# Simple roots

## Simple roots

### Definition

Definition:

Given a root system R inside R n, pick a hyperplane of irrational slope in R n, that is a hyperplane through the origin which doesn't contain any other points of the weight lattice. This divides our roots into two subsets: the positive and negative roots (on either side of the hyperplane). The figure below shows examples of such hyperplanes for the A_2 and G_2 root systems, with positive roots in red and negative roots in blue.

A positive root is called simple if it cannot be written as a sum of two positive roots.

### Examples

Example:

The root alpha in the A_2 root system above can be written as a sum of positive roots: alpha equals beta plus phi. Therefore alpha is not simple. However, beta and phi are simple.

Example:

The roots beta_1 and alpha_6 in the G_2 root system are simple and all the other positive roots are not simple. (Exercise)

## Properties of simple roots

### Simple roots span

Lemma:

Any positive root can be written as a sum of simple roots.

Proof:

If your root alpha is simple then it's a sum of one simple root and we're done. If not, then it's a sum of two positive roots: alpha equals beta plus gamma for some positive roots beta, gamma. If beta and gamma are simple then we're done, if not, we expand one of them as a sum of two positive roots. Continue in this manner. We know that this process will terminate because:

• all positive roots have a certain distance from our hyperplane of irrational slope, and they all lie on one side of it;

• if we add two positive roots then the result is strictly further away from this hyperplane;

• therefore when we write alpha equals beta plus gamma, the distances of beta and gamma from the hyperplane are strictly smaller than that of alpha.

• Since there is a finite number of positive roots, there's a finite number of values this distance can take, so we can't keep splitting up as a sum of positive roots indefinitely or we'd end up with an infinite sequence of positive roots whose distance to the hyperplane was getting strictly smaller and smaller.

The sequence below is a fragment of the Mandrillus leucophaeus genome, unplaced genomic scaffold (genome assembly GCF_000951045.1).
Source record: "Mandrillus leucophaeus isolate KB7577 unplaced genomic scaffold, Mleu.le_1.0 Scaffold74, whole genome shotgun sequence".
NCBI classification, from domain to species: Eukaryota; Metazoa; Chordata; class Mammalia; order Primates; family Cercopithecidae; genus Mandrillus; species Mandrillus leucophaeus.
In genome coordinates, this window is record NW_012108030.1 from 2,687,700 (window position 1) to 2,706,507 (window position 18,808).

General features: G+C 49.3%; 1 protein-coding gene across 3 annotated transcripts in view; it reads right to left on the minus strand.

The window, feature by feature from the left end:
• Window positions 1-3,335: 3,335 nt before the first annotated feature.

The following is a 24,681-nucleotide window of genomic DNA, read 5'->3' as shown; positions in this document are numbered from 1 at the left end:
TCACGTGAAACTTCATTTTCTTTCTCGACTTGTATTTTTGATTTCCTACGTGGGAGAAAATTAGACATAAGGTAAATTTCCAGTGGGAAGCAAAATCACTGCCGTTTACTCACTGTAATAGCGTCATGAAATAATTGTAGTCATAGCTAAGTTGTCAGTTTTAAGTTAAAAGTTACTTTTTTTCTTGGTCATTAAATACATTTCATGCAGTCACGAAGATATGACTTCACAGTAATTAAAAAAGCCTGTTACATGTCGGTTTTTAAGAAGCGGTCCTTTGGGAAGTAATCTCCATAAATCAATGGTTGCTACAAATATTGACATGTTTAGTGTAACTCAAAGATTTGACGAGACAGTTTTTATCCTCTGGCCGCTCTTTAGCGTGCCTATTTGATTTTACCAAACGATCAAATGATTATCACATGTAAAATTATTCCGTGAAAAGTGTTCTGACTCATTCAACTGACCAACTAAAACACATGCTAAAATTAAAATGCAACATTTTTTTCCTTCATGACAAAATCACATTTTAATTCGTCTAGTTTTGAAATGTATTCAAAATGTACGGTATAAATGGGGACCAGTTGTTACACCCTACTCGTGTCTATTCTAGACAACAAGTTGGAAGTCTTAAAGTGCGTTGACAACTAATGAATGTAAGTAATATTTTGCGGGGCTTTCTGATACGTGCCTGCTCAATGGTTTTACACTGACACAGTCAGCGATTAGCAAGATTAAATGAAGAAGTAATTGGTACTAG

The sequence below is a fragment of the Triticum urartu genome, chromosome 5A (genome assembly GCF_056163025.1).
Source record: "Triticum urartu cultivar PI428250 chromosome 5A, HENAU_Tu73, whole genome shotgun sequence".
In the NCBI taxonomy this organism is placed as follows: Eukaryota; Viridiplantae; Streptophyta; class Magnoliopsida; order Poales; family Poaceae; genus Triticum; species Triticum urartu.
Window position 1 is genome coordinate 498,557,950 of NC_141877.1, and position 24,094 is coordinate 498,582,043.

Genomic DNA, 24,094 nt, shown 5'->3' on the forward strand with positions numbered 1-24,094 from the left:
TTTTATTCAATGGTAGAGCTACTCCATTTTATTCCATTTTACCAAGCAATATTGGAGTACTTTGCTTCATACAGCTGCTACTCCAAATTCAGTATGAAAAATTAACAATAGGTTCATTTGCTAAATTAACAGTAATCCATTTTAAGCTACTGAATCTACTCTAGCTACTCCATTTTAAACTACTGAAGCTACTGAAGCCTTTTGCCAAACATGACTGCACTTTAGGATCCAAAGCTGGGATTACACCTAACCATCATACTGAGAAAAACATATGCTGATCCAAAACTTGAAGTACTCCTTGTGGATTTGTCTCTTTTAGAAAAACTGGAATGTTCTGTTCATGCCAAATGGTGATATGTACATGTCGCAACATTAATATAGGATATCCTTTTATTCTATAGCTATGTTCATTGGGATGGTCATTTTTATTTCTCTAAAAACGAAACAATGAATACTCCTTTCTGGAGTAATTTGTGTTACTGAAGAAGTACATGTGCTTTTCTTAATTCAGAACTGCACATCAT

Remark:

This tells us that there are at least n simple roots, where n is the dimension of the root system: this is because our positive roots span R n, so by the lemma the simple roots also span R n. In a moment we'll show there are also at most n simple roots (so there are precisely n simple roots).

### Weyl chamber

Definition:

The Weyl chamber (with respect to our chosen hyperplane of irrational slope) is the set of vectors v in R n such that alpha dot v is nonnegative for all positive roots alpha.

Example:

In the A_2 root system, the red, blue, and orange half-planes are the regions consisting of vectors whose dot product with beta, alpha, respectively phi is positive. Their intersection is the Weyl chamber shaded on the right.

In this example, you see that we don't need to use alpha. This is a general fact.

Lemma:

The Weyl chamber is also equal to the set of v in R n such that alpha dot v is nonnegative for all simple roots alpha.

Proof:

By the lemma we've just proved, any positive root is a sum of simple roots (with positive coefficients). Therefore if you have positive dot product with every simple root, you also have positive dot product with every positive root.

### When can you add roots to get roots?

Lemma:

If alpha and beta are (non-collinear) roots such that alpha dot beta is strictly negative then alpha plus beta is a root.

Example:

In the A_2 example, beta dot phi is negative and beta plus phi equals alpha is another root.

Proof:

The proof is an exercise, but here's how the exercise goes. We have two roots alpha and beta, so we can focus on the plane R 2 spanned by alpha and beta. The angle between alpha and beta is one of 90, 60, 45 and 30 degrees or the complementary angles 120, 135, 150 if obtuse (the constraint on angles was about the smallest angle between the corresponding lines). Since the dot product is assumed strictly negative, the only possibilities are 120, 135 or 150 degrees. This means there are three cases. We'll just see how this works for the case of 120 degrees.